Boston mayor rejects city council’s cut to police overtime
Cutting police overtime is a bad idea because the law states that OT must be honored — no matter what, the mayor said
By Joe Dwinell
BOSTON — Mayor Michelle Wu is pushing back at the City Council’s rewrite of her $4 billion budget, saying cutting police overtime is a bad idea because the law states OT must be honored — no matter what.
This would force the city to “repeat the pattern over several years of overspending” as protests, parades, crime, hurricanes or nor’easters — along with a long list of other events — require police protection, Wu wrote to the council Monday.
As the Herald reported last week, the newly empowered City Council unanimously approved an amended $4 billion budget for the coming year — with changes including hacking $13.3 million out of the police budget and $1.2 million from fire.
“I cannot include a false reduction to the budget that would create unpredictability elsewhere,” Wu wrote of the cut to cops. “We will continue to work through leadership, organizational improvements, and collective bargaining to rein in overtime.”
She did offer to delay the next police recruiting class this fall by two months and cut the police equipment budget by $200,000 to save more than $1.2 million.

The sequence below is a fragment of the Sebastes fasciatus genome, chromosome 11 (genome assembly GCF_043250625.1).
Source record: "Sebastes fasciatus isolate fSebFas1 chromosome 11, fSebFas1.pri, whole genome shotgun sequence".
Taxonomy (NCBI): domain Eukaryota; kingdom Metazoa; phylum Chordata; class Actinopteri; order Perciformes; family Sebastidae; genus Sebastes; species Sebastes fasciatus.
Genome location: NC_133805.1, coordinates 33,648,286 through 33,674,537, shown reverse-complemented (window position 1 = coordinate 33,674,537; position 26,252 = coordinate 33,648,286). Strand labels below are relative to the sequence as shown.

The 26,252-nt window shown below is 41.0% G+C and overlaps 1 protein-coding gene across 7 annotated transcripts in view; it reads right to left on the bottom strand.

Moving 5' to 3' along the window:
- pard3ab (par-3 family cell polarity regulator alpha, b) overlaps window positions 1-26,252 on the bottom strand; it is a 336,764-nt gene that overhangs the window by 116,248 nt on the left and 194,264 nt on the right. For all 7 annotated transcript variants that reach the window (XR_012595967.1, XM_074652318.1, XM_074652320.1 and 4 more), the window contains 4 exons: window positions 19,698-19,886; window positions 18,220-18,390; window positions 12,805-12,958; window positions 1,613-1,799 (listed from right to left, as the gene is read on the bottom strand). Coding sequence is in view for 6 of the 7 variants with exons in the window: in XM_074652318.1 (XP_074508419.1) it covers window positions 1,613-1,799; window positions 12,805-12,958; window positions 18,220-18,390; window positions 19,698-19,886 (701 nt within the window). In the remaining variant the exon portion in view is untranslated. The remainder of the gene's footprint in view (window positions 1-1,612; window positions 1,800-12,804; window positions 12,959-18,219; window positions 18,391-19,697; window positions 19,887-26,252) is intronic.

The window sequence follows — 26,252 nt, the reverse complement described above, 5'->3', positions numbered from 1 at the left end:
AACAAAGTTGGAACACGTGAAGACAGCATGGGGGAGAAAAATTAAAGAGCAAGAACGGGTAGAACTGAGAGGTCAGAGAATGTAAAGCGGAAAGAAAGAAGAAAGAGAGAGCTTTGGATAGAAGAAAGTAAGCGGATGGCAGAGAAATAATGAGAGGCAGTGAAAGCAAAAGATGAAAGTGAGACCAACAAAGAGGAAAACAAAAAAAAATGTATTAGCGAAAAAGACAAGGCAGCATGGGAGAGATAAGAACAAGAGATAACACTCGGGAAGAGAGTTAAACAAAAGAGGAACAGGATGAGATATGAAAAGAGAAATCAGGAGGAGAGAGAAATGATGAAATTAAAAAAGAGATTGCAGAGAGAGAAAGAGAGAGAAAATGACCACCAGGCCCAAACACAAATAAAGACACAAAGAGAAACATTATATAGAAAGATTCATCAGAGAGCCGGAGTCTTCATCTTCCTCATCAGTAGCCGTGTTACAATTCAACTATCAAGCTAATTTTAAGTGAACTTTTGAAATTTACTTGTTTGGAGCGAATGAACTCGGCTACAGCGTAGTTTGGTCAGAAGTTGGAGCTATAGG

“Should net state revenues come in higher than currently budgeted over the next few months as the state budget is finalized, this will be a top priority to restore and accelerate our recruit class,” she added.
Wu did infuse the budget with $1.5 million extra over last fiscal year’s budget to “right-size” council staff wages. How councilors doll out that cash is up to them.
The 13-member council now needs a two-thirds majority to override the mayor’s new budget. If not, theirs will win the day. That’s nine votes the mayor is now lobbying for.
City residents last year granted the council the power to amend the city budget, whereas in the past, the body’s only leverage was to vote the mayor’s budget up or down.
Most of the money taken from the police OT budget was shifted to youth jobs initiatives and the council pay bump while another $600,000 from the BPD would go to add staff to the new city Office of Black Male Advancement.
“This is an opportunity for us to find the dollars to make it happen,” City Councilor Julia Mejia said last week, adding with a smile, “It better come back as is.”
The $1.33 billion schools budget passed on a 10-3 vote.
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